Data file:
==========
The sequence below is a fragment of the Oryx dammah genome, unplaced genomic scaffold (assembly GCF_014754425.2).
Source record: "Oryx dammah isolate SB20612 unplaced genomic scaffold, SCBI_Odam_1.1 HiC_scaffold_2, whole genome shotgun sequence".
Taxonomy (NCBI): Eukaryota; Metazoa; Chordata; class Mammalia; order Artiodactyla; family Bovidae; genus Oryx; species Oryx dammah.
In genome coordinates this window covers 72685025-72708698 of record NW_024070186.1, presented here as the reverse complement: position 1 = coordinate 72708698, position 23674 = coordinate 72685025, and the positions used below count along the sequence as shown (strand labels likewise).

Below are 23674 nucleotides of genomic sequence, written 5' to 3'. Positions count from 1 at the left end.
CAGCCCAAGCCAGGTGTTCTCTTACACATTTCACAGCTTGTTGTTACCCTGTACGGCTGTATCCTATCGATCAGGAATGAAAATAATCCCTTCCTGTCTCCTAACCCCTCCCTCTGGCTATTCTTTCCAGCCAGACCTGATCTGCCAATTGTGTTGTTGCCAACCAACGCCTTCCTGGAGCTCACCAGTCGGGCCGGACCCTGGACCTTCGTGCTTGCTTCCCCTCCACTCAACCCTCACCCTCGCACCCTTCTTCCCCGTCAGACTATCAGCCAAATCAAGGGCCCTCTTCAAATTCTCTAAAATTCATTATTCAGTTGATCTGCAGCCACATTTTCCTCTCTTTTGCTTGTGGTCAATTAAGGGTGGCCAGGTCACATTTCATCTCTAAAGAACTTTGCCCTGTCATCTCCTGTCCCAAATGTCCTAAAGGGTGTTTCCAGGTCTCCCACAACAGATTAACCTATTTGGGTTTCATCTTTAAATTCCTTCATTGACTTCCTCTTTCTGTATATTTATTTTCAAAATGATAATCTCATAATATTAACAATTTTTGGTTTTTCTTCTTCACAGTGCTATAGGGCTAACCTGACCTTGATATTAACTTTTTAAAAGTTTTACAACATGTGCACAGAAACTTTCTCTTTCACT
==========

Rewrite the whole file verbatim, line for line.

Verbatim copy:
The sequence below is a fragment of the Oryx dammah genome, unplaced genomic scaffold (assembly GCF_014754425.2).
Source record: "Oryx dammah isolate SB20612 unplaced genomic scaffold, SCBI_Odam_1.1 HiC_scaffold_2, whole genome shotgun sequence".
Taxonomy (NCBI): Eukaryota; Metazoa; Chordata; class Mammalia; order Artiodactyla; family Bovidae; genus Oryx; species Oryx dammah.
In genome coordinates this window covers 72685025-72708698 of record NW_024070186.1, presented here as the reverse complement: position 1 = coordinate 72708698, position 23674 = coordinate 72685025, and the positions used below count along the sequence as shown (strand labels likewise).

Below are 23674 nucleotides of genomic sequence, written 5' to 3'. Positions count from 1 at the left end.
CAGCCCAAGCCAGGTGTTCTCTTACACATTTCACAGCTTGTTGTTACCCTGTACGGCTGTATCCTATCGATCAGGAATGAAAATAATCCCTTCCTGTCTCCTAACCCCTCCCTCTGGCTATTCTTTCCAGCCAGACCTGATCTGCCAATTGTGTTGTTGCCAACCAACGCCTTCCTGGAGCTCACCAGTCGGGCCGGACCCTGGACCTTCGTGCTTGCTTCCCCTCCACTCAACCCTCACCCTCGCACCCTTCTTCCCCGTCAGACTATCAGCCAAATCAAGGGCCCTCTTCAAATTCTCTAAAATTCATTATTCAGTTGATCTGCAGCCACATTTTCCTCTCTTTTGCTTGTGGTCAATTAAGGGTGGCCAGGTCACATTTCATCTCTAAAGAACTTTGCCCTGTCATCTCCTGTCCCAAATGTCCTAAAGGGTGTTTCCAGGTCTCCCACAACAGATTAACCTATTTGGGTTTCATCTTTAAATTCCTTCATTGACTTCCTCTTTCTGTATATTTATTTTCAAAATGATAATCTCATAATATTAACAATTTTTGGTTTTTCTTCTTCACAGTGCTATAGGGCTAACCTGACCTTGATATTAACTTTTTAAAAGTTTTACAACATGTGCACAGAAACTTTCTCTTTCACT